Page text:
Words by: Jonathon Davidson
So, you’ve decided to enrol in University.
Yeah, I have a lot of questions. Where can I get some reliable, honest and useful advice about the next three to five years of my life?
Not in this article.
So why am I here?
To learn how to skim across the surface of academic success like a glorious jet-ski, careening wildly on your way to the distant shore of graduation. You will likely crash land on the other side, having just barely made it, but make it you will.
So you’re going to teach me how to phone-in my degree?
Pretty much. P’s get degrees, baby.
So is this from personal experience, or..?
Oh heavens no, I actually pay attention. But that’s not why you clicked on the idiot’s guide to passing uni.
Fair point. So what’s first?
That’s a tough one, but your first point of call is the student equity office.
Student equity offices are fantastic things. Much like bartenders are forced to talk to you, student equity officers legally have to help you and file reports and follow inquiries and basically represent your student rights. Before you enrol in any units, before you even select your degree, you’re going to want to locate your student equity office and officer.
Memorise their name, memorise their consultation hours.
Why are they important?
When you fail an assignment, the student equity officer is the face to which you need to lie directly through your teeth.
Perhaps your tutor discriminates against you because of his own class background. Perhaps you found the test conditions unfair in the face of an underlying psychological condition which manifested towards the end of week one. Perhaps something terrible happened to your grandmother, or a beloved sibling.
Whatever it takes, the student equity officer has to sit there and listen to all of it. Then they have to call in your tutor for an interview – maybe with you, so get good at lying in general – and if you play your cards right, you should be able to see to it that your grades go the way you want them to for the entirety of your study.
The natural way.
So, ‘get good at lying’. Okay, got it. What’s next?
Get even better at forgery.
While medical technologies continue to advance into sci-fi dimensions, medical certificates have been left behind, sorely lacking the same delicate touch of innovation.
What this means is that with photoshop and a printer, you only need to go to a doctor once to give yourself a lifetime supply of medical certificates.
However, use caution – you’re kind of fucked if the student equity officer rings the doctor to confirm.
Shouldn’t we be talking about like, essays and exams?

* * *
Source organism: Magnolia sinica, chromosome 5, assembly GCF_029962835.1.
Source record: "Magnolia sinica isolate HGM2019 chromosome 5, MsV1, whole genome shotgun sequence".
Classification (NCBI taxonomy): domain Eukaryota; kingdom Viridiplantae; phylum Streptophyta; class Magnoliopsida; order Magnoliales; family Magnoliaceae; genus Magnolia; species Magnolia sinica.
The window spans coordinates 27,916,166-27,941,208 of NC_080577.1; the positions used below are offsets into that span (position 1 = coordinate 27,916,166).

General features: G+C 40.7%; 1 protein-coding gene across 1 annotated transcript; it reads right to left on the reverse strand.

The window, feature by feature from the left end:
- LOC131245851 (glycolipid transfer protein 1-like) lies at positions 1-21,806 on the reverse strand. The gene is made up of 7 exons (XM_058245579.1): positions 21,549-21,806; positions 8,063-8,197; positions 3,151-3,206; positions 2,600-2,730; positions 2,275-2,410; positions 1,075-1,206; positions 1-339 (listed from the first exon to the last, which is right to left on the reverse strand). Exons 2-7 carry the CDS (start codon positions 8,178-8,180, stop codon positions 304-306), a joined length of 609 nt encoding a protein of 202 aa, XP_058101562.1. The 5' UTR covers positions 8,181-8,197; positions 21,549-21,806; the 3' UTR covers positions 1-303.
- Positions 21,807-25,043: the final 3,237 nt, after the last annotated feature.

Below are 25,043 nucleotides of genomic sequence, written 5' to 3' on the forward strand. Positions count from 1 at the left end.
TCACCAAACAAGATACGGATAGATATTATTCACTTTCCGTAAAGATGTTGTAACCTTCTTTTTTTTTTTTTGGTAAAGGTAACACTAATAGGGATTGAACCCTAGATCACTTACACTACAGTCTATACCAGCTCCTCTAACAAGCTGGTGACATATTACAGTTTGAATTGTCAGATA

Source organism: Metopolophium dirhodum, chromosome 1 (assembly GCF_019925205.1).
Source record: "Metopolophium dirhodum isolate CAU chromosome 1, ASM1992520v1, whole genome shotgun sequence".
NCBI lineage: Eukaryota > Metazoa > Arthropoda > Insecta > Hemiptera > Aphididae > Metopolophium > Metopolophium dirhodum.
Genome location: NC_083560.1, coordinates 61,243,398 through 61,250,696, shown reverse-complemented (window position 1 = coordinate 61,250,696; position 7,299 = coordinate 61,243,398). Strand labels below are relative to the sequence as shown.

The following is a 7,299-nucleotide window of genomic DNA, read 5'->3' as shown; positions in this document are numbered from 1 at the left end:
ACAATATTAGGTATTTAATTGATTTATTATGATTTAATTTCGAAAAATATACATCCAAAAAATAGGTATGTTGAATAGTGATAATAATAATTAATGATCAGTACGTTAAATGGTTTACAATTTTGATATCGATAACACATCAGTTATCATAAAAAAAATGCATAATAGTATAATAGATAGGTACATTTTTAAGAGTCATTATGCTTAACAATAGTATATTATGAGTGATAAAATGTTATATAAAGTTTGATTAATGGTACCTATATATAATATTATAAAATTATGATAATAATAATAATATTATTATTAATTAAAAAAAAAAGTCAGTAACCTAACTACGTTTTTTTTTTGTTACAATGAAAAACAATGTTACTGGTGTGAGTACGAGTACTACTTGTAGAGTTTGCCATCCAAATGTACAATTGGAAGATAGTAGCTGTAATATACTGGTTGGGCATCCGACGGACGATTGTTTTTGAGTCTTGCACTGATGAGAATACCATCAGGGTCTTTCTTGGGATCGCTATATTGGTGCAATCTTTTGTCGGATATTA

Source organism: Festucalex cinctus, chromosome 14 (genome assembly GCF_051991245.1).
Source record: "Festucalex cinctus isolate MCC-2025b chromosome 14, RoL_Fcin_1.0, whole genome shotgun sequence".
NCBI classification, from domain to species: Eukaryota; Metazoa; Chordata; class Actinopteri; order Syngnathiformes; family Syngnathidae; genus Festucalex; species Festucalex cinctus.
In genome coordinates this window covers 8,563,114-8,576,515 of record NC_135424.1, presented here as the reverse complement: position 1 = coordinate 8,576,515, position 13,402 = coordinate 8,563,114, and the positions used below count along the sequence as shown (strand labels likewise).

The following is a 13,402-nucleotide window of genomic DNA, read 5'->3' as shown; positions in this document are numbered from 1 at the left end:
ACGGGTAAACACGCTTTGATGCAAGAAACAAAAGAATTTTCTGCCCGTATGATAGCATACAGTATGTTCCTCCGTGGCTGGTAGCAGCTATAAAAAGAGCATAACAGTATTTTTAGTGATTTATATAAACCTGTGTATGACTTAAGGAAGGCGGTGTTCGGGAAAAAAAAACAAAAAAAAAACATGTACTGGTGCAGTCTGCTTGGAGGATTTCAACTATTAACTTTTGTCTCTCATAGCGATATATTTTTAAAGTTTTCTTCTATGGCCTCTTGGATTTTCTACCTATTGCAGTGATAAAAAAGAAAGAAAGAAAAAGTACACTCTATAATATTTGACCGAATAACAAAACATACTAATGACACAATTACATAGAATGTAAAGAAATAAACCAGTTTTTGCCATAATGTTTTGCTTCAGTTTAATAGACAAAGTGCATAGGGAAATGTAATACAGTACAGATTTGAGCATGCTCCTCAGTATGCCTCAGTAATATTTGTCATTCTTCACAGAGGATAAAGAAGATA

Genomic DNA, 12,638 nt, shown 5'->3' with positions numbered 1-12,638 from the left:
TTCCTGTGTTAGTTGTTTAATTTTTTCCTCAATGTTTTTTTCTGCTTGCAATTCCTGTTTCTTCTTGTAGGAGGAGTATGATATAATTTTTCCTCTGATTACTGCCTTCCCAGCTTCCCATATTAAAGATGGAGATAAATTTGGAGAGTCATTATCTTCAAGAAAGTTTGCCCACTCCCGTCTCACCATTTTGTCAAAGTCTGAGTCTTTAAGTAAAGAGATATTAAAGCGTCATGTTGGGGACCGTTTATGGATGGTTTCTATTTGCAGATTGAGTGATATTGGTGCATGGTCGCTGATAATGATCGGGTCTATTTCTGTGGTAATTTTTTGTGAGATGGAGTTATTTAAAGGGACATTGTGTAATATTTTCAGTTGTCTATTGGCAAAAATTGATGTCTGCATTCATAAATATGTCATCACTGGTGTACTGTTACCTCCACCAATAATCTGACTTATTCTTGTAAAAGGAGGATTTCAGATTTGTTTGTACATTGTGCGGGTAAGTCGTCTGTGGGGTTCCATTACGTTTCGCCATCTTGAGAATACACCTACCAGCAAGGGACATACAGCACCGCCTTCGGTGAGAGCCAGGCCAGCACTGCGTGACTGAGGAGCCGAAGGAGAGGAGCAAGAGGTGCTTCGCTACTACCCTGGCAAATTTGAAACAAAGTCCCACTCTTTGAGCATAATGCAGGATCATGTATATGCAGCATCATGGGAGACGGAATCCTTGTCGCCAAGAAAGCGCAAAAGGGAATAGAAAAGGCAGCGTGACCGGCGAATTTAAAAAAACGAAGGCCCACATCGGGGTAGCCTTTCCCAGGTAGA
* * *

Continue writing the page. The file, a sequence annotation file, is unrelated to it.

If you want, sure.
So what’s the trick to passing exams?
A good essay ghostwriter will cost you about fifty bucks per 1000 words.
If you’re lucky, you can perhaps find one who is new to the game and will charge you per reference, but chances are they’ll fuck up the finer details. As for actual exams, that’s tricky. You’ve got two options. The first is to have your ghostwriter take notes and attend tutorials for you all semester, and to give you those notes before the exam for you to study and take.
Sounds awful. What’s the second option?
Long-cons. The second option is a long con.
Ideally in this case you’ve chosen someone who looks like you. But you can take someone looking like you a step further and commit full on fraud, depending on how far you go with tax benefits and proof of identification. Here again, lying and forgery are fantastic skills. The general idea is to only ever be present at University via your newfound tangible proxy. Perhaps you will instruct your chosen avatar to dress like you. Perhaps you want to go full method-acting and have them smell like you, think like you, walk like you.
But at this point you’re putting far much more effort in than is probably needed, and this is starting to turn into a different article.
Yeah. It really is. What about reading and whatever?
You don’t really need to read anything to pass University by the skin of your teeth. You can sort of just float on through doing whatever the entire time, and that’s without ghostwriters, or forgery, or lying, or equity officers. No, really.
So long as you manage to submit a majority of your unit assessments in frantic last minute rushes and pass by the absolute minimum – 110 words under the limit, minimal references, long-drawn and unsupported but ultimately correct inferences – you should be fine.
In fact, you probably didn’t need to read this article. And this is of course all assuming that you aren’t in an advanced course, or going for honours, or a double major, or something really competitive like law or animal science.
Well, great. You’ve just given me a lot of information, and absolutely none of it is helpful or eye-opening at all.
And that’s what passing University on 51% is all about!